米歇尔·沃克：显然，即将公布的通胀数字是一个令人担忧的问题。解读它们是困难的，因为综合了不同影响因素的主要 "标题 "数字并没有反映出行业之间的巨大差异。例如，通货膨胀似乎在酒店业高得多，这些行业受到新冠疫情的严重打击，所以在2020年削减价格最多，目前正在正常化；与2019年相比，通货膨胀的情况非常不同。供应链的冲击造成了地区性的通货膨胀，打断了这些地方的制造、食品加工和运输。市场和许多银行家认为这些冲击是 "过渡性的"–也就是暂时的–这就是为什么他们没有更加担心，至少是公开的担心。
1. Both EU and Us has set a carbon neutrality goal by 2050. China will aim to hit peak emissions before 2030 and for carbon neutrality by 2060. How do you think countries all over the world path to carbon neutrality?
Michele Wucker:Carbon neutrality is a great opportunity to promote constructive international competition towards a shared, mutually beneficial goal. Right now, with trade and other global competition and tensions, it would be wonderful to see a competition that is not characterized by beggar-thy-neighbor policies but rather one that helps every single country, as simultaneous aggressive climate action would: a race to the top rather than a race to the bottom, if you will. I would love to see something like a global Olympics for emissions reduction, with countries and regions competing to see who can reduce emissions the most; not just carbon but also methane which is an even more powerful and dangerous greenhouse gas we don’t hear enough about. The more aggressive we can make the goals, the better, and we should all aim to reach those emissions reductions targets early.
2. How do you think about China’s aim of carbon neutralization for carbon peaks, and what suggestion can you offer to Chinese companies on the way to decarbonization?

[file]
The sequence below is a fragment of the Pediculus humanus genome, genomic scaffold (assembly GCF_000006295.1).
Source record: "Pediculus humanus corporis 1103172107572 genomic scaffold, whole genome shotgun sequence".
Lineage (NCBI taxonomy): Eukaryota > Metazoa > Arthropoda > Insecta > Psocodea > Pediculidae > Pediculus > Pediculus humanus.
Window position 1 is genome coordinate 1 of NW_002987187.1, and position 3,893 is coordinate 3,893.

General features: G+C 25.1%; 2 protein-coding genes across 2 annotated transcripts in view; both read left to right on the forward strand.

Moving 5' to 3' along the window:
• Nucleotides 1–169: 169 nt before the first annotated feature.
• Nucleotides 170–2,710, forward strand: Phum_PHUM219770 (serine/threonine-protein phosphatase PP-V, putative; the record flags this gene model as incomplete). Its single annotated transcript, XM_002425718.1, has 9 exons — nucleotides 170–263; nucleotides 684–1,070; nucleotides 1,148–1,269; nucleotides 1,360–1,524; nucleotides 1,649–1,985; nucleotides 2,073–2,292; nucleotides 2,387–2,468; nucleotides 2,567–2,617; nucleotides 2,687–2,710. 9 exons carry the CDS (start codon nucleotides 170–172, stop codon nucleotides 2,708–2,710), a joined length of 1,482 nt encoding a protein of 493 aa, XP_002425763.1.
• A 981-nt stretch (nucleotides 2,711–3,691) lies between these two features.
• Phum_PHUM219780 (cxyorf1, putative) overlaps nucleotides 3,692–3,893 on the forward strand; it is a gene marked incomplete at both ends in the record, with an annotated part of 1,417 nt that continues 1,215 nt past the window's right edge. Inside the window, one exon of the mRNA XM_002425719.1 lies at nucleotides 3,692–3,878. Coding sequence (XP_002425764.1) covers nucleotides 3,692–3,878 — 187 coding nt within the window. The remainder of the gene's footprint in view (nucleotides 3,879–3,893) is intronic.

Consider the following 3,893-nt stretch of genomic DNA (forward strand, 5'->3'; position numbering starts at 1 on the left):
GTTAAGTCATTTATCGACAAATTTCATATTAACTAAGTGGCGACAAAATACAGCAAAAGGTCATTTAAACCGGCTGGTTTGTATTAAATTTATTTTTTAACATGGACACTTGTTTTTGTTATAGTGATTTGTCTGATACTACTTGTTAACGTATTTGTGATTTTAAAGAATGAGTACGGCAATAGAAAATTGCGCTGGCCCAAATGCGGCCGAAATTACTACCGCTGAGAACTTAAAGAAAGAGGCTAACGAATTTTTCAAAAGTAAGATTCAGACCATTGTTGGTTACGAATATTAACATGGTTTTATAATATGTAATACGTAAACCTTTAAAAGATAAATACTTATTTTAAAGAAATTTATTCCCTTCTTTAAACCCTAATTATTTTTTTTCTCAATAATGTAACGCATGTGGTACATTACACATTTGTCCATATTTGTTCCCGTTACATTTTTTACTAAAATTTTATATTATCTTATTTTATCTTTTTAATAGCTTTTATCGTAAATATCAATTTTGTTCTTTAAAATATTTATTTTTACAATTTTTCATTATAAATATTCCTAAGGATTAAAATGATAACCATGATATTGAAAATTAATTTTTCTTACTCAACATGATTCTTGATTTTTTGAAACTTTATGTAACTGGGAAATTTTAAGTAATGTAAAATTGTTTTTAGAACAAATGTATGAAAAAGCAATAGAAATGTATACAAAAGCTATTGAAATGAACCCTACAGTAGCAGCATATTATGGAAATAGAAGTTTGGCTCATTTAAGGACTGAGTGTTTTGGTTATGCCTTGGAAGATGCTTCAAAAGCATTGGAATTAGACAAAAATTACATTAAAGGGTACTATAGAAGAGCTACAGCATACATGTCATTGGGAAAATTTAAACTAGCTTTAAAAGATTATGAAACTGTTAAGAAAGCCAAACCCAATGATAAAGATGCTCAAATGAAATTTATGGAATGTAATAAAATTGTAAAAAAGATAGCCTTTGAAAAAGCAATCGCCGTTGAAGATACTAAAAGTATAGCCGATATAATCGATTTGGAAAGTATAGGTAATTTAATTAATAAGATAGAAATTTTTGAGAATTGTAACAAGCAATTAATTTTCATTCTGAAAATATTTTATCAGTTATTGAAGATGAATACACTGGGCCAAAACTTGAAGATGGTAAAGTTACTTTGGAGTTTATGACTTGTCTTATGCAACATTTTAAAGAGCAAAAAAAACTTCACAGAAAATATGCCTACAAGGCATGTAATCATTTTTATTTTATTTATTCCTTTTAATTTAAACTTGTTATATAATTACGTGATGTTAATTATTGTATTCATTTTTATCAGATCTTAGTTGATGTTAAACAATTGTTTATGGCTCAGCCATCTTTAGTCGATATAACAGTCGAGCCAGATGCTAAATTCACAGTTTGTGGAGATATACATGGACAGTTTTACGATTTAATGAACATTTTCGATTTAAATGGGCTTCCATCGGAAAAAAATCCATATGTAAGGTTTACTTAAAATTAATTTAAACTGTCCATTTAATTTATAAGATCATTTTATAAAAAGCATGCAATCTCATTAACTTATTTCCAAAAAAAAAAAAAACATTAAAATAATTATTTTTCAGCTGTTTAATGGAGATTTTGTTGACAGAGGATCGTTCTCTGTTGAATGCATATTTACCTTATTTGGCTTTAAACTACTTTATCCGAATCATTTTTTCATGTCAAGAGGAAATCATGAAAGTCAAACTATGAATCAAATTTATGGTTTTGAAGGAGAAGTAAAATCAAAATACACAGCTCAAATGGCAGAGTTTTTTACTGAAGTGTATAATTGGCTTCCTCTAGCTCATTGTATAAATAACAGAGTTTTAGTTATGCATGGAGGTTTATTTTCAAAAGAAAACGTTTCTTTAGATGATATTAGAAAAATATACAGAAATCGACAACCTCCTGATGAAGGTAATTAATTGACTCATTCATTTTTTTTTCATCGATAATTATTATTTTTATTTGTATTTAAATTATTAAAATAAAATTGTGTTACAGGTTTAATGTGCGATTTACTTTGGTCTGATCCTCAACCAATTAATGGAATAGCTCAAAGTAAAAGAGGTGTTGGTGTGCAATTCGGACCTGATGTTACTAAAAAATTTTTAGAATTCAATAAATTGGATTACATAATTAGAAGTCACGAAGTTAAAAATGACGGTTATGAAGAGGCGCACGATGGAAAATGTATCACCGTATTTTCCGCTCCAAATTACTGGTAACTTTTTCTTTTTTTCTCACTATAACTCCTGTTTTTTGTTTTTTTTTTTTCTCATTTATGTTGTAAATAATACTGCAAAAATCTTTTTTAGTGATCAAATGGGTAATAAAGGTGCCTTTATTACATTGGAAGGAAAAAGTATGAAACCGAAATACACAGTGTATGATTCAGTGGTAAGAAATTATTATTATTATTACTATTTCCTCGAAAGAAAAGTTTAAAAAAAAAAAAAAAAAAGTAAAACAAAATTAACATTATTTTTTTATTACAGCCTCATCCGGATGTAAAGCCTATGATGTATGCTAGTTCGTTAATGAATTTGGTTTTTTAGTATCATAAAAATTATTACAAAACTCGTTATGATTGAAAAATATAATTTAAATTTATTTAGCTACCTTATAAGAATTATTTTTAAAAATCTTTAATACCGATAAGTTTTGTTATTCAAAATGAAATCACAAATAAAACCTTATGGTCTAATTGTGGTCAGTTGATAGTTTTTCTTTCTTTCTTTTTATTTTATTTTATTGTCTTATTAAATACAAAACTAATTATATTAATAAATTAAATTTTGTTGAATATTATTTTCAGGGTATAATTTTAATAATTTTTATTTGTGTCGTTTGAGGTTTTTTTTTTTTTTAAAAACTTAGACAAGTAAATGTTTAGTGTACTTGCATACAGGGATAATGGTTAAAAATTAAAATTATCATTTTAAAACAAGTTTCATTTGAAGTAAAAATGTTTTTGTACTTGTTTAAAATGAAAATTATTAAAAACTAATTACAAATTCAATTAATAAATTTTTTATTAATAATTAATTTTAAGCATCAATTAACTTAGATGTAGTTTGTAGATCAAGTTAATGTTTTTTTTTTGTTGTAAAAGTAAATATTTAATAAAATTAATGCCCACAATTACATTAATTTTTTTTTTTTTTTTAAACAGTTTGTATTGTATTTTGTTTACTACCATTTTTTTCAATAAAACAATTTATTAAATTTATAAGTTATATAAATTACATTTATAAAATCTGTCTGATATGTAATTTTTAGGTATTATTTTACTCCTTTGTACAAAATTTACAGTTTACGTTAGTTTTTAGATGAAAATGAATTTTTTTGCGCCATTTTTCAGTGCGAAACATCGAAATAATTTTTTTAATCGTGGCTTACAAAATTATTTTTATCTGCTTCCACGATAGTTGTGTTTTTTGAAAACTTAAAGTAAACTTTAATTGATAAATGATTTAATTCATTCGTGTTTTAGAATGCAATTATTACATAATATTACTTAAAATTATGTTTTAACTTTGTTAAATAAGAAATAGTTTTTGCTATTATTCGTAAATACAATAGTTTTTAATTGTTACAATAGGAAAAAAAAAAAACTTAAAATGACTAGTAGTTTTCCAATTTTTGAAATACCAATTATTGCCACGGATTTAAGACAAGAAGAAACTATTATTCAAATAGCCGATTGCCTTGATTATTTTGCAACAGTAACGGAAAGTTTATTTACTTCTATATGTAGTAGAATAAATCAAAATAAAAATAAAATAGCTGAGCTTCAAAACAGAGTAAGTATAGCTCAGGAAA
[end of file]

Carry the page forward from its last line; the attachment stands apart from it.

Michele Wucker:Aiming aggressively for carbon neutrality is a smart policy in many ways. It reduces pollution and the related health and productivity costs. It lowers future energy costs. And it creates jobs. The more government policies support the carbon-neutral transition, the faster it will go, and this is a good thing that creates a competitive advantage for companies and countries. Companies can decarbonize at different levels, and ideally as many as possible. First, they should track their own carbon impact in producing goods and services and transporting people and products. They should aim to aggressively reduce their own carbon use in-house through more energy efficient buildings, reducing commutes through expanded work-from-home programs when possible, and by reducing waste throughout the life cycle of the products they make and consume. They can insist that their suppliers report and reduce their carbon impact, and switch to the suppliers with the lowest carbon intensity. They can stop investing in carbon-intensive activities. Even better, depending on their industry, companies can actively produce and invest in goods and services that reduce greenhouse emissions through cleaner technologies and more efficient processes.